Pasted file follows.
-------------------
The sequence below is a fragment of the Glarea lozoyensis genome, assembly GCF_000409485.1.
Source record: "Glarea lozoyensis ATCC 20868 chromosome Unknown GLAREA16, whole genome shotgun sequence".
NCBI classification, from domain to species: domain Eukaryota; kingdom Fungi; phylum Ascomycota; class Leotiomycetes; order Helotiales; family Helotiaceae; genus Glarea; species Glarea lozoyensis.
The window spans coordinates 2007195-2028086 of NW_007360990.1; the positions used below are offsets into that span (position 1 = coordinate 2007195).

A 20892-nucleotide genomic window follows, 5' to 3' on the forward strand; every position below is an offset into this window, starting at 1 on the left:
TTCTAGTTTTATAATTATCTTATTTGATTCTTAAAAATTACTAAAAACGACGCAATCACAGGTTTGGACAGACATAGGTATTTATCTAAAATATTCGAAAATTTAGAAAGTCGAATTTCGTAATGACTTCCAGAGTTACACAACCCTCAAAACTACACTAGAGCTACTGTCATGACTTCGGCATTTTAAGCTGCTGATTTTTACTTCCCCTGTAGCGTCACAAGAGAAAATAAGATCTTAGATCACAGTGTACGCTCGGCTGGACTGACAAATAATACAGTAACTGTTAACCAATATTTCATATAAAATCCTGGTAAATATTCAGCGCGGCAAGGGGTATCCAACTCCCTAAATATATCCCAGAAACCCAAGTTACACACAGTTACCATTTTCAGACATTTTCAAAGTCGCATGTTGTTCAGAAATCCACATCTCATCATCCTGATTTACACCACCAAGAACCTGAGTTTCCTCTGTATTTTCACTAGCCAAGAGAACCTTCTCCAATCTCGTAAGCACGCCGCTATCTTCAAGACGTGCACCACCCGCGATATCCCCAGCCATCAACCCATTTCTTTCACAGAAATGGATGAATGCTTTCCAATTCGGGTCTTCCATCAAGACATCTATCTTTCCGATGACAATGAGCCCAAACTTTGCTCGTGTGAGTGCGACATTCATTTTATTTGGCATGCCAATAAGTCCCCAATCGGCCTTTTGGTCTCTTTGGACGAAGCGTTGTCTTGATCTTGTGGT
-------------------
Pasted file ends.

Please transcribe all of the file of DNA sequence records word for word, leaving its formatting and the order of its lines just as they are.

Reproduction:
The sequence below is a fragment of the Glarea lozoyensis genome, assembly GCF_000409485.1.
Source record: "Glarea lozoyensis ATCC 20868 chromosome Unknown GLAREA16, whole genome shotgun sequence".
NCBI classification, from domain to species: domain Eukaryota; kingdom Fungi; phylum Ascomycota; class Leotiomycetes; order Helotiales; family Helotiaceae; genus Glarea; species Glarea lozoyensis.
The window spans coordinates 2007195-2028086 of NW_007360990.1; the positions used below are offsets into that span (position 1 = coordinate 2007195).

A 20892-nucleotide genomic window follows, 5' to 3' on the forward strand; every position below is an offset into this window, starting at 1 on the left:
TTCTAGTTTTATAATTATCTTATTTGATTCTTAAAAATTACTAAAAACGACGCAATCACAGGTTTGGACAGACATAGGTATTTATCTAAAATATTCGAAAATTTAGAAAGTCGAATTTCGTAATGACTTCCAGAGTTACACAACCCTCAAAACTACACTAGAGCTACTGTCATGACTTCGGCATTTTAAGCTGCTGATTTTTACTTCCCCTGTAGCGTCACAAGAGAAAATAAGATCTTAGATCACAGTGTACGCTCGGCTGGACTGACAAATAATACAGTAACTGTTAACCAATATTTCATATAAAATCCTGGTAAATATTCAGCGCGGCAAGGGGTATCCAACTCCCTAAATATATCCCAGAAACCCAAGTTACACACAGTTACCATTTTCAGACATTTTCAAAGTCGCATGTTGTTCAGAAATCCACATCTCATCATCCTGATTTACACCACCAAGAACCTGAGTTTCCTCTGTATTTTCACTAGCCAAGAGAACCTTCTCCAATCTCGTAAGCACGCCGCTATCTTCAAGACGTGCACCACCCGCGATATCCCCAGCCATCAACCCATTTCTTTCACAGAAATGGATGAATGCTTTCCAATTCGGGTCTTCCATCAAGACATCTATCTTTCCGATGACAATGAGCCCAAACTTTGCTCGTGTGAGTGCGACATTCATTTTATTTGGCATGCCAATAAGTCCCCAATCGGCCTTTTGGTCTCTTTGGACGAAGCGTTGTCTTGATCTTGTGGT